You had better pack a polar jacket if you plan to visit Mouthe (Doubs), a village of 1,108 inhabitants on the Swiss border.
Welcome to “The little Siberia of France”, where the nation’s coldest temperature was recorded on 17 January, 1985, with a lip-freezing minus 41 degrees Celsius.
In Mouthe, the ground freezes on average every two days (176 days per year) and the thermometer dips below minus 5 for around 80 days.
The temperature drops to minus 20 six times every seven years, minus 25 every two years and descends below minus 30 every eight years, according to reports from Météo France.
So much so that inhabitants have made snow and blazing winds an art de vivre and the mairie has generated a lot of tourism from its frozen lands, even if its record is disputed.
Daniel Perrin, Mouthe’s mayor since 2014, told The Connexion he had a discussion last year with representatives of Mignovillard, a nearby village, who said that one person in its hamlet, La Combe Noire, had recorded an even lower temperature.
“It cannot be recorded since no one lives there,” said Mr Perrin, adding that he thinks that several valleys surrounding Mouthe may have recorded similar temperatures.
Meteorologists put Mouthe’s exceptional cold down to a combination of altitude, absence of trees and vegetation, the presence of snow, and the flattened basin shape of the land.
All of which creates an ‘inverted-temperature’, a phenomenon where ground air is colder than the atmosphere since it does not receive enough solar radiation at night.
La Combe du lac in Lamoura (Jura) or La combe des Cives in Chapelle-des-Bois (Doubs) have similar winters, leading to rivalries over which village is the title-holder of France’s coldest.
They have both observed colder temperatures than Mouthe, although never reaching Mouthe’s rock-bottom record.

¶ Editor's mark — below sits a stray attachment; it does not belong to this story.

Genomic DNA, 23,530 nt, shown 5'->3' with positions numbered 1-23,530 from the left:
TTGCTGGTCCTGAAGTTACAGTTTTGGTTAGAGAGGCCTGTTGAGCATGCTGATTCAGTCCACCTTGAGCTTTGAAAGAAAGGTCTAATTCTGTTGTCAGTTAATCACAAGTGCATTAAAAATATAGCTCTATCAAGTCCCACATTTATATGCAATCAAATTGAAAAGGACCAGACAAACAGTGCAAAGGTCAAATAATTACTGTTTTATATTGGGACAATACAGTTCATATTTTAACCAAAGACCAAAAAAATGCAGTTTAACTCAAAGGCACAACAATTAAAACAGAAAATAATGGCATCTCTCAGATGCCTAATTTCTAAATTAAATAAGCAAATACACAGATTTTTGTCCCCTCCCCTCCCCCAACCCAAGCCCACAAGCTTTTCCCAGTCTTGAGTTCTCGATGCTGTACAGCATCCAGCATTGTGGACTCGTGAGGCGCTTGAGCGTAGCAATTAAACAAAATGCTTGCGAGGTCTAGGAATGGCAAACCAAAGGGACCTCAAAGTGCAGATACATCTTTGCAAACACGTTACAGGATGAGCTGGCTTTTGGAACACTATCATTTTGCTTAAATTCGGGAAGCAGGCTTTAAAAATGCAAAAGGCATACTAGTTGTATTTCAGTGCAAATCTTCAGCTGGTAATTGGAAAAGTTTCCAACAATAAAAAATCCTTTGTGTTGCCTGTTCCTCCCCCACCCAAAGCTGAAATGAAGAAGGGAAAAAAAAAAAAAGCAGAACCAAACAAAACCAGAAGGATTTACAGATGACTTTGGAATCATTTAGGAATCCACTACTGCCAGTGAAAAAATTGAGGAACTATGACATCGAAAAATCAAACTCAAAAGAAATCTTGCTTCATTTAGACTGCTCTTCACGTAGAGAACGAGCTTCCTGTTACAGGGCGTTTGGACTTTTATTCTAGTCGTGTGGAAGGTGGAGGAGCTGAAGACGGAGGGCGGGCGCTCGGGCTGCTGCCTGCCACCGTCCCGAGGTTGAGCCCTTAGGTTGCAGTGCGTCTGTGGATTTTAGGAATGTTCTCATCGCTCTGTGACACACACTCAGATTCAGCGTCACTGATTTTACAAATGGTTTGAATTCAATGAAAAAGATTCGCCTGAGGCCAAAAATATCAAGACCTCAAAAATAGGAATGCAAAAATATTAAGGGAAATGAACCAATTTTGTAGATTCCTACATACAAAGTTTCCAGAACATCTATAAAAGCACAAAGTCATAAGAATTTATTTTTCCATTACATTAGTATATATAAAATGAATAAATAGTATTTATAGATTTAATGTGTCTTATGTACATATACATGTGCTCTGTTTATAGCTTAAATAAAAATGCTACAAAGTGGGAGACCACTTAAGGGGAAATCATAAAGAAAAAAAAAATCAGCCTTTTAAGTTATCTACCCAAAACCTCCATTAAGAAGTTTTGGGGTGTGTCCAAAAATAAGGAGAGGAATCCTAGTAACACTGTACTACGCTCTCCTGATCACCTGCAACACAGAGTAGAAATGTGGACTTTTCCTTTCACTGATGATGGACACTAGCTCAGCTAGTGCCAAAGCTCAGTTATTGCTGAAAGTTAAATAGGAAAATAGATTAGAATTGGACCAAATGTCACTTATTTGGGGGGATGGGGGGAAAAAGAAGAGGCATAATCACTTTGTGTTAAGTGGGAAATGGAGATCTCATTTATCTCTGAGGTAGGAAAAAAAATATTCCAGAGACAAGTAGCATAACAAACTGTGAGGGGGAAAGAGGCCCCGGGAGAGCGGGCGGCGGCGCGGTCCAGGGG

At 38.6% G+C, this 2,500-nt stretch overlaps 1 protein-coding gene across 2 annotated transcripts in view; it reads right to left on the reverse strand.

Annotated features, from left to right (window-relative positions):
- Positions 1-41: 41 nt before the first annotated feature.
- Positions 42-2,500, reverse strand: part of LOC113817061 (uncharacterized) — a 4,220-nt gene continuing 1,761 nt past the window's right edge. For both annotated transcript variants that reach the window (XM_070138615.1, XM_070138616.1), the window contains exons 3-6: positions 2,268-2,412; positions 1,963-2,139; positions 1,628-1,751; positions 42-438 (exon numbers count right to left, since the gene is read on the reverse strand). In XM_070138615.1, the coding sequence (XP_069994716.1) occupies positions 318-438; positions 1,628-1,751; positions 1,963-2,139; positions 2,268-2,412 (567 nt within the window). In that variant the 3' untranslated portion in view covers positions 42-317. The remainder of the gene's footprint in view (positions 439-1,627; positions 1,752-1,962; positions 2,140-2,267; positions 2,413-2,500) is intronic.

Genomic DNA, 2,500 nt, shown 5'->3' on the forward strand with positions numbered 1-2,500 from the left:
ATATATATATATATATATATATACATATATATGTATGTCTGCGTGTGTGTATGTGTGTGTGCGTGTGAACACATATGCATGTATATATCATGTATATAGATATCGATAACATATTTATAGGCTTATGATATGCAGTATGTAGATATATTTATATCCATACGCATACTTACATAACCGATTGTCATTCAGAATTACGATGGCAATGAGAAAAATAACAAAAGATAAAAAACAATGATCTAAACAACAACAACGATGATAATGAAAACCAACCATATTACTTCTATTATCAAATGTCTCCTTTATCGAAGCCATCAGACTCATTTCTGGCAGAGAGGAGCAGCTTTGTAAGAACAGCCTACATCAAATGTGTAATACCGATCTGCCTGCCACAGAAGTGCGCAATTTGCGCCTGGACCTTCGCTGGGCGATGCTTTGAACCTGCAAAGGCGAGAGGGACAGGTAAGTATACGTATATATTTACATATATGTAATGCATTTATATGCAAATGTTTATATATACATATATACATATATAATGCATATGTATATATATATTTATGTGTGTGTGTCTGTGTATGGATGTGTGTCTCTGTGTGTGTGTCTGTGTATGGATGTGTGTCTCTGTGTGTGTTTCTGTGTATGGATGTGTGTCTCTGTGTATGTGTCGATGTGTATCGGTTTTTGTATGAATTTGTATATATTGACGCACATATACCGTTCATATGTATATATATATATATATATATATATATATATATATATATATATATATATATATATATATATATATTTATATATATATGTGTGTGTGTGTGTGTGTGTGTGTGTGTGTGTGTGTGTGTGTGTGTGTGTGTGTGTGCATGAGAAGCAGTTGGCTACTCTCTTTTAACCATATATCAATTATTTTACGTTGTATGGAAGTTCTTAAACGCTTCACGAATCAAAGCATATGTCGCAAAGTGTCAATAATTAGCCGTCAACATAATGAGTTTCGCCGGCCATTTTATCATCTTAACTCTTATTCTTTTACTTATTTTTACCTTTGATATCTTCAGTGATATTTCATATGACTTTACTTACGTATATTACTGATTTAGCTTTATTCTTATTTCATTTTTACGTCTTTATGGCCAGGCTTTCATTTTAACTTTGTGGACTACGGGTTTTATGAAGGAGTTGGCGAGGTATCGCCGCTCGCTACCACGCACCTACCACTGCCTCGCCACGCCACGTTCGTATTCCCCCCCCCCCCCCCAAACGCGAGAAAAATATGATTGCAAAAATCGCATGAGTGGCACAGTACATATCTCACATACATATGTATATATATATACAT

Meteorologists believe La combe des Cives or other surrounding areas could have been colder on that particular January night.
But Mouthe’s thermometer was the only one functioning, and it was not situated in the coldest areas of the region.
But Mouthe has another less known characteristic feature.
The village is the source from which the Doubs, France’s tenth biggest river, and an affluent of the Rhône, springs from a 55-metre-long syphon at 940 metres high.
It was named by Julius Caesar after he decided it was “indecisive”.
The source is the Doubs department’s busiest site, where Mr Perrin has installed ten ski chalets, particularly aimed at cross-country skiers, since Mouthe is at the end of the famous Transjurassienne cross-country skiing competition.
The shimmering frost on the nearby forests clothe the village of Mouthe in a lily-white blanket during the winter season.
Packs of wolves
The forests also hide packs of wolves that are suspected to have killed nine cows in September 2022, killings that have put pressure on the Doubs prefecture to act.
Farmers have asked the prefecture to allow tir de prélèvement, a phrase which describes an event organised by hunters who possess a licence to kill wolves, which is the highest level of the government’s regulating plan for wolves.
Tir de prélèvement was allowed for the first time on 26 September, 2022, in the Lorèze department. Associations have opposed the solution, arguing that it is useless and does not regulate the activity.